Many of Clinton's colleagues suggested that he run for U.S. Senate because of an open seat due to the death of Senator John McClellan. Clinton took a poll and it indicated that he could win the Senate nomination, but he decided he could do more good for the people of Arkansas as governor.
Although he was criticized for being “liberal” on gun restriction laws, marijuana use, capital punishment, and women’s rights, Clinton was victorious in 71 out of 75 counties in the primary. Against four opponents, he took 59.4% of the primary vote.
During the campaign, Clinton stressed that Arkansas’ economic problems could be remedied only by improving the quality of education in the state. It was extremely difficult to do so, he noted, in a state which paid teachers less than anywhere else in the country.
Clinton faced GOP State Chairman Lynn Lowe of Texarkana in the general election. Lowe's main asset in the campaign was his support of a ballot referendum, which called for the elimination of sales tax on groceries and prescription drugs. Clinton opposed the referendum on fiscal grounds, citing the $60 million it would cost the state. Lowe countered that the budget already had a surplus.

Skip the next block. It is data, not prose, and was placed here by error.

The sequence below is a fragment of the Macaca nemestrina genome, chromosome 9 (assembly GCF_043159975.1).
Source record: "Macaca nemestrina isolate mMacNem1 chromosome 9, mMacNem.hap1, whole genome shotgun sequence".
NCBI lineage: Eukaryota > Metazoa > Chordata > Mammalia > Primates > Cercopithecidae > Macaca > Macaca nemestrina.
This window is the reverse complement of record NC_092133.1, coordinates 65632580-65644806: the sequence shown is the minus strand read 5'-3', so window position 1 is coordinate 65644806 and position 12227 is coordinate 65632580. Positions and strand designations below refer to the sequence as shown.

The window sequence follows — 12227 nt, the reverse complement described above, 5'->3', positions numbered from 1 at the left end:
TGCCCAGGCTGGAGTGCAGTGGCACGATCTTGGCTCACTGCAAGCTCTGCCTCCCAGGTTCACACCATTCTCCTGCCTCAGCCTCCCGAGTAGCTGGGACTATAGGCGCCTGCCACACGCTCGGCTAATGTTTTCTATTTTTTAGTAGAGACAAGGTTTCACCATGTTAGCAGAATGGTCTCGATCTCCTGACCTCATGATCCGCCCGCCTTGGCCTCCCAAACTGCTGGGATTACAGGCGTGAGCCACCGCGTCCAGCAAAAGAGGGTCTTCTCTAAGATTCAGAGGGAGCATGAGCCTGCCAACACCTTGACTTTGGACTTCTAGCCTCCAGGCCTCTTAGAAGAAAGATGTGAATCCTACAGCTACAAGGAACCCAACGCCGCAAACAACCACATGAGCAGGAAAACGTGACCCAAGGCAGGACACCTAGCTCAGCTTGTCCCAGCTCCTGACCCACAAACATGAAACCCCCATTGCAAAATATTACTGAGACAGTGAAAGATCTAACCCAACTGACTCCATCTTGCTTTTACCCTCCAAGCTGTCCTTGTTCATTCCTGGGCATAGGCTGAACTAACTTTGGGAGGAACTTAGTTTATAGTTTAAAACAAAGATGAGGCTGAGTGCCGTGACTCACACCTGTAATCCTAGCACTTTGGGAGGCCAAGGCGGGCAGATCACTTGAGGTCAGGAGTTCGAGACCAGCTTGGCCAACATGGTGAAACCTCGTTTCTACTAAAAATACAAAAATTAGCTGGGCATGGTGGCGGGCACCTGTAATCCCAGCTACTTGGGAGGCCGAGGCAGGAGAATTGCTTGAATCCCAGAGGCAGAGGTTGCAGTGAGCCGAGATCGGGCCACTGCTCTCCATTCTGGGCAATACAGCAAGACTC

The Arkadelphia Southern Standard candidly assessed Clinton’s chances: “He cannot lose unless he stumbles badly or is caught molesting a nun in the process of robbing the church widows’ and orphans funds.” Lowe’s bid for the governorship failed along with the referendum. On Election Day, 1978, Clinton received 338,684 votes, 63.4 percent of the total. After the election, Clinton told the Georgetown Voice that his support of the Equal Rights Amendment cost him as much as 10-15 percent of the vote. “I thought the issue was important enough not to back away from,” he said. "I thought it was necessary to combat the irrational statements about the impact of the legislation that simply couldn’t be true. It is an important issue that shouldn’t be neglected.”
Clinton later reflected that his first gubernatorial campaign was “a little bit like running for class president… we live in a state which has too long viewed politics as a sport rather than a pathway to tomorrow.”
Bill Clinton was at the time the youngest governor in the nation and the second youngest governor in the history of the United States.